Garmin models won our Editors' Choice, Top Pick and Best Buy awards, and they really seem to be the leading brand for this technology. Do you agree and why do you think that is?
From my perspective they are definitely a leader in this technology. I think they have brand recognition and also good usability, particularly for a novice to be able to pick it up and use it easily. I've only used a few Magellans so it's hard for me to compare, but from a Search and Rescue perspective, a unit needs to be easy to use, easy to get the tracks off and interoperable, and I imagine the public is looking for something similar. Perhaps a hunter may just keep everything on his handheld unit and use it as a standalone device, but for SAR operations it is absolutely necessary to get the data off of the unit, and Garmin has just been the way to go for that for a long time.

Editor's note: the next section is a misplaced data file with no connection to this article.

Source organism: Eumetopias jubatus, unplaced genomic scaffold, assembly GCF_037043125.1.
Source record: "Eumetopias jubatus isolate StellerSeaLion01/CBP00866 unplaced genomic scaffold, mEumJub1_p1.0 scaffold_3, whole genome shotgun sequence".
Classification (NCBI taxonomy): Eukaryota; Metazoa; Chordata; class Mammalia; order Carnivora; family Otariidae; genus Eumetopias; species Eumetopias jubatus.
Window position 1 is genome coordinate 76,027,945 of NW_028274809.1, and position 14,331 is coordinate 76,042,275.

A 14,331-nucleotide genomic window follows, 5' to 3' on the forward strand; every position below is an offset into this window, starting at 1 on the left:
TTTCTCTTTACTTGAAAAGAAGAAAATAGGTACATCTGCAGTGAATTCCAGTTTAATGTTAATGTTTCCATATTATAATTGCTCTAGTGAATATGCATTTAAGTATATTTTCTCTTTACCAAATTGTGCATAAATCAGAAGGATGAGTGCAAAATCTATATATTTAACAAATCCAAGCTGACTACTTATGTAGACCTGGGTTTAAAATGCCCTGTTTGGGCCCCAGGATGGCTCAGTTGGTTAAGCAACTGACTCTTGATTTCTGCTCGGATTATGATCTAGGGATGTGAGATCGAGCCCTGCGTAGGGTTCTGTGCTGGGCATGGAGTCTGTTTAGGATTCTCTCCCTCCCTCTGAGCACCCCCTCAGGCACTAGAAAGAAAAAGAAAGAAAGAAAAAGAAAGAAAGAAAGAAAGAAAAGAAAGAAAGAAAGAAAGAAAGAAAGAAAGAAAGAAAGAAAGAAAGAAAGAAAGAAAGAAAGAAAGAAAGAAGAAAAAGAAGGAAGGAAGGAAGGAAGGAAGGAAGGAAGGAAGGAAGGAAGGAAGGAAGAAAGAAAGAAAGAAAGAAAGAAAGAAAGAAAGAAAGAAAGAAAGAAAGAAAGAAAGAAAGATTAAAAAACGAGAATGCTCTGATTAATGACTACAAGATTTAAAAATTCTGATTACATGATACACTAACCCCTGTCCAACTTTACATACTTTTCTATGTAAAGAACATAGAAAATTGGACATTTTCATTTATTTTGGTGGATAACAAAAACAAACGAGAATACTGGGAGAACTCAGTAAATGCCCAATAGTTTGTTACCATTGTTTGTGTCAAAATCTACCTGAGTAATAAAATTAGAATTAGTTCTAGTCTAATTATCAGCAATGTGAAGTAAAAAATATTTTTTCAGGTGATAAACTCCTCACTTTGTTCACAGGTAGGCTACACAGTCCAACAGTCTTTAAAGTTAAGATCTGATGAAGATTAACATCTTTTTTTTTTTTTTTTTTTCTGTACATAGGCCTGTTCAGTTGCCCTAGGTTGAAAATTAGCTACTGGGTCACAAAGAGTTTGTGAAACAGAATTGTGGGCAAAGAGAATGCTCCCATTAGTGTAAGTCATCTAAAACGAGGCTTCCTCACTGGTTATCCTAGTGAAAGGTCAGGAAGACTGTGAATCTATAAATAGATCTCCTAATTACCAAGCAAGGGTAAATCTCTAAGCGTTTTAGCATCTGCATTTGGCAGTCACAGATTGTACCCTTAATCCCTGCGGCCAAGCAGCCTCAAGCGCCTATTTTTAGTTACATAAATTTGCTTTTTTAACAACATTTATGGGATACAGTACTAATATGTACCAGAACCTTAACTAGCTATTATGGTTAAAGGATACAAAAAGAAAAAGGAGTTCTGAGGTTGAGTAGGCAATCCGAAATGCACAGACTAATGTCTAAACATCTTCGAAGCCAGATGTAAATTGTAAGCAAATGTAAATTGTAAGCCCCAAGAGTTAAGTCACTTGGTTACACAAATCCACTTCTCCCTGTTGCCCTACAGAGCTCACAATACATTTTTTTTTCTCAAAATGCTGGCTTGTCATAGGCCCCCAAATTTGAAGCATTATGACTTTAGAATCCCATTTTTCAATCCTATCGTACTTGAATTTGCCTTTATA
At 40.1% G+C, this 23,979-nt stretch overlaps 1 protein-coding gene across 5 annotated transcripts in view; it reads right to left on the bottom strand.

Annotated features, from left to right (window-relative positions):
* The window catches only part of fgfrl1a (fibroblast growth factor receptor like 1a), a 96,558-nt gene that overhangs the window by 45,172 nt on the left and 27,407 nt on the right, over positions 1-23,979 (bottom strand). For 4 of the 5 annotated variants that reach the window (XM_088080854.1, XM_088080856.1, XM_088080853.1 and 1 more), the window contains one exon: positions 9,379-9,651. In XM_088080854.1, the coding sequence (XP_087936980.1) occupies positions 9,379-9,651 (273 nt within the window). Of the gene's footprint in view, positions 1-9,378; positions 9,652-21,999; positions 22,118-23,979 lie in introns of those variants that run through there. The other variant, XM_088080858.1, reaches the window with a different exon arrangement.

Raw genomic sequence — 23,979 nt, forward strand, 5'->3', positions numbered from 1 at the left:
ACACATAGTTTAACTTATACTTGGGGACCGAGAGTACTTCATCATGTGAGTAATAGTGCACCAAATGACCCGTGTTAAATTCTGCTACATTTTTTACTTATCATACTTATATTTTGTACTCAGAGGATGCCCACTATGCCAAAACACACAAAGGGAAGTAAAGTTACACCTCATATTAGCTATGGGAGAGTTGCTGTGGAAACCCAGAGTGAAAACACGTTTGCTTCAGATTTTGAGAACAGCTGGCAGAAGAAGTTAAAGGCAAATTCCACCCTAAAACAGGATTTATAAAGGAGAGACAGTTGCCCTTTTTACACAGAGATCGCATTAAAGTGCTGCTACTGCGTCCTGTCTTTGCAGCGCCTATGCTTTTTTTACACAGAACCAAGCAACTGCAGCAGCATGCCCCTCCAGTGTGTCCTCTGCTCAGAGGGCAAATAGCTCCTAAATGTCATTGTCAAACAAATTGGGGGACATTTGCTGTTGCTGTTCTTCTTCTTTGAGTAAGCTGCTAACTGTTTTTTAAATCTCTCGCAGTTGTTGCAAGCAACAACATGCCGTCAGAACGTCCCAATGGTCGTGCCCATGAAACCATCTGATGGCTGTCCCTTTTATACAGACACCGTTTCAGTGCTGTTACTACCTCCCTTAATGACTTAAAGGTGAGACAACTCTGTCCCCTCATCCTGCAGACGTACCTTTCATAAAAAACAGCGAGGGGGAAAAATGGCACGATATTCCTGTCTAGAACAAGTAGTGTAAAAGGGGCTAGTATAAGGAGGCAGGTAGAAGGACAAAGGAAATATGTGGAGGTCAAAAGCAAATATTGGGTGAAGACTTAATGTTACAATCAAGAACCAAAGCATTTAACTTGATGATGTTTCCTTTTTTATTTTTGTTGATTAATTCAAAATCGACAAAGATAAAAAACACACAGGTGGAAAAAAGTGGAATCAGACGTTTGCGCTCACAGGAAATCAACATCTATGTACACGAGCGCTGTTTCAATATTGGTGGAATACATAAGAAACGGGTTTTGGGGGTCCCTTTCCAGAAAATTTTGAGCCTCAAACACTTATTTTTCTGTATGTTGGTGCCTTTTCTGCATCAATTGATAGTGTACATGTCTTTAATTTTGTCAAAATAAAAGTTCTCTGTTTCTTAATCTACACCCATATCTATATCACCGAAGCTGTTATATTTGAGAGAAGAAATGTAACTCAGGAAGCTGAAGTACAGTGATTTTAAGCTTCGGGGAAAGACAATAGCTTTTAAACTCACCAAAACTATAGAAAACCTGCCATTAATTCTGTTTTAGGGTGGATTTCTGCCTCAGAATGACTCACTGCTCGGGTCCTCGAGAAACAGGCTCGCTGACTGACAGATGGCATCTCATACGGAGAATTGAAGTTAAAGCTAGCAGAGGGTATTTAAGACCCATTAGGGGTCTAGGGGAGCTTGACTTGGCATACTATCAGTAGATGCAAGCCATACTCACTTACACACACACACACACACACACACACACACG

Who do you recommend use a handheld GPS?
I think that having a GPS unit is an excellent tool, but it's something you should train with a lot before you go into the backcountry and rely on it in any way. For instance, when I first started out I used my GPS to do anything, even if I could have used my smartphone to navigate. Using it in my day to day life helped me understand what I was getting into in the real world environment as well as the back country, so I suggest that anybody who is willing to take a little time to learn how to use it, should use it. If it's just something that you throw in your backpack like your first aid kit, then I don't think it's a useful tool because when you need it you may not know how to use it.

Do you think this technology will ever supplant good old-fashioned map and compass skills?